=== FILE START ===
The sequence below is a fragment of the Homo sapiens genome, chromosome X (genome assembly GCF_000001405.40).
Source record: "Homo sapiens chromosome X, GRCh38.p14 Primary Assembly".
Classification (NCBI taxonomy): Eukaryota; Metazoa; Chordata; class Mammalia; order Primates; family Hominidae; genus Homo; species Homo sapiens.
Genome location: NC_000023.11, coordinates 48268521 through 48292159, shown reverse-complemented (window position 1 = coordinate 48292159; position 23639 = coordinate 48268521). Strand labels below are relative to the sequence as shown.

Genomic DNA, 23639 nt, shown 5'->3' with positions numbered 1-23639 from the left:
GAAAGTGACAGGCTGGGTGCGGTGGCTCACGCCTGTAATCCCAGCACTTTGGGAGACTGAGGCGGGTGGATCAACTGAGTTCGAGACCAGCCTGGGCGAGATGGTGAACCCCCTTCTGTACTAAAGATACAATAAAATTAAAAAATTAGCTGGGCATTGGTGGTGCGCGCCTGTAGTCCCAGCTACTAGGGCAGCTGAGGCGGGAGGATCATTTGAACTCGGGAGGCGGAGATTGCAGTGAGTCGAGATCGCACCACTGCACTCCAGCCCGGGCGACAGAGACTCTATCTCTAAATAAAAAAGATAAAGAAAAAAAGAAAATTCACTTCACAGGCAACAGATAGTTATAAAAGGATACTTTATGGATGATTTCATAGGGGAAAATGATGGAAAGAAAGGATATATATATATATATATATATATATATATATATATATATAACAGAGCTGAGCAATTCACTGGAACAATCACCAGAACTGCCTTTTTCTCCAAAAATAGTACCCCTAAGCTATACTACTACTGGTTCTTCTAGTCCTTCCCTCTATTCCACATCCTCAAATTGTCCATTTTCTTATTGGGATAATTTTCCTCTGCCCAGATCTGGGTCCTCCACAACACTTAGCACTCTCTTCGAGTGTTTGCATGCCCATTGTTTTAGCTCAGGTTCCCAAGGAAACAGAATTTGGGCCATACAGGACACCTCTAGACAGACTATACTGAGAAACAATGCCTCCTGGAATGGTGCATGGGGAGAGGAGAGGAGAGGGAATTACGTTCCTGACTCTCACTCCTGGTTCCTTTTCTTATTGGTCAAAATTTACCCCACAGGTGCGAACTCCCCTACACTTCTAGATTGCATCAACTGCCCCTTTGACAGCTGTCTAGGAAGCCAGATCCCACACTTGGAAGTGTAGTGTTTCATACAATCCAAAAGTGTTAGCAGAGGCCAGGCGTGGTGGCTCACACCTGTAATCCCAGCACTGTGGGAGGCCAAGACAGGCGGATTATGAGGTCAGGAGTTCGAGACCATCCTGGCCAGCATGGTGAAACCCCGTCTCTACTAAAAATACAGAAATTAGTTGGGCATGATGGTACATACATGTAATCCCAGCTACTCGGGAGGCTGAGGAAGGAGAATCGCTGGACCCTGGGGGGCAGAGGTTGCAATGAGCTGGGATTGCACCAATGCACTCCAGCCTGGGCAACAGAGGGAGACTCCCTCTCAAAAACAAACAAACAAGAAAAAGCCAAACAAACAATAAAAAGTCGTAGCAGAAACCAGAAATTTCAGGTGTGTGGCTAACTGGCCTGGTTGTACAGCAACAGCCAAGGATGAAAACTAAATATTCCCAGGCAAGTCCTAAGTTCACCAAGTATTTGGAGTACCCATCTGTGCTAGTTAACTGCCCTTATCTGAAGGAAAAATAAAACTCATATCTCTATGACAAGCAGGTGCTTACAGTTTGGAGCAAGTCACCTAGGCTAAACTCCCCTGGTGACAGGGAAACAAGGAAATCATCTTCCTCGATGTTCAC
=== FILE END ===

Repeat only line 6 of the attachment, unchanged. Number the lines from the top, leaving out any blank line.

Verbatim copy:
GAAAGTGACAGGCTGGGTGCGGTGGCTCACGCCTGTAATCCCAGCACTTTGGGAGACTGAGGCGGGTGGATCAACTGAGTTCGAGACCAGCCTGGGCGAGATGGTGAACCCCCTTCTGTACTAAAGATACAATAAAATTAAAAAATTAGCTGGGCATTGGTGGTGCGCGCCTGTAGTCCCAGCTACTAGGGCAGCTGAGGCGGGAGGATCATTTGAACTCGGGAGGCGGAGATTGCAGTGAGTCGAGATCGCACCACTGCACTCCAGCCCGGGCGACAGAGACTCTATCTCTAAATAAAAAAGATAAAGAAAAAAAGAAAATTCACTTCACAGGCAACAGATAGTTATAAAAGGATACTTTATGGATGATTTCATAGGGGAAAATGATGGAAAGAAAGGATATATATATATATATATATATATATATATATATATATATAACAGAGCTGAGCAATTCACTGGAACAATCACCAGAACTGCCTTTTTCTCCAAAAATAGTACCCCTAAGCTATACTACTACTGGTTCTTCTAGTCCTTCCCTCTATTCCACATCCTCAAATTGTCCATTTTCTTATTGGGATAATTTTCCTCTGCCCAGATCTGGGTCCTCCACAACACTTAGCACTCTCTTCGAGTGTTTGCATGCCCATTGTTTTAGCTCAGGTTCCCAAGGAAACAGAATTTGGGCCATACAGGACACCTCTAGACAGACTATACTGAGAAACAATGCCTCCTGGAATGGTGCATGGGGAGAGGAGAGGAGAGGGAATTACGTTCCTGACTCTCACTCCTGGTTCCTTTTCTTATTGGTCAAAATTTACCCCACAGGTGCGAACTCCCCTACACTTCTAGATTGCATCAACTGCCCCTTTGACAGCTGTCTAGGAAGCCAGATCCCACACTTGGAAGTGTAGTGTTTCATACAATCCAAAAGTGTTAGCAGAGGCCAGGCGTGGTGGCTCACACCTGTAATCCCAGCACTGTGGGAGGCCAAGACAGGCGGATTATGAGGTCAGGAGTTCGAGACCATCCTGGCCAGCATGGTGAAACCCCGTCTCTACTAAAAATACAGAAATTAGTTGGGCATGATGGTACATACATGTAATCCCAGCTACTCGGGAGGCTGAGGAAGGAGAATCGCTGGACCCTGGGGGGCAGAGGTTGCAATGAGCTGGGATTGCACCAATGCACTCCAGCCTGGGCAACAGAGGGAGACTCCCTCTCAAAAACAAACAAACAAGAAAAAGCCAAACAAACAATAAAAAGTCGTAGCAGAAACCAGAAATTTCAGGTGTGTGGCTAACTGGCCTGGTTGTACAGCAACAGCCAAGGATGAAAACTAAATATTCCCAGGCAAGTCCTAAGTTCACCAAGTATTTGGAGTACCCATCTGTGCTAGTTAACTGCCCTTATCTGAAGGAAAAATAAAACTCATATCTCTATGACAAGCAGGTGCTTACAGTTTGGAGCAAGTCACCTAGGCTAAACTCCCCTGGTGACAGGGAAACAAGGAAATCATCTTCCTCGATGTTCAC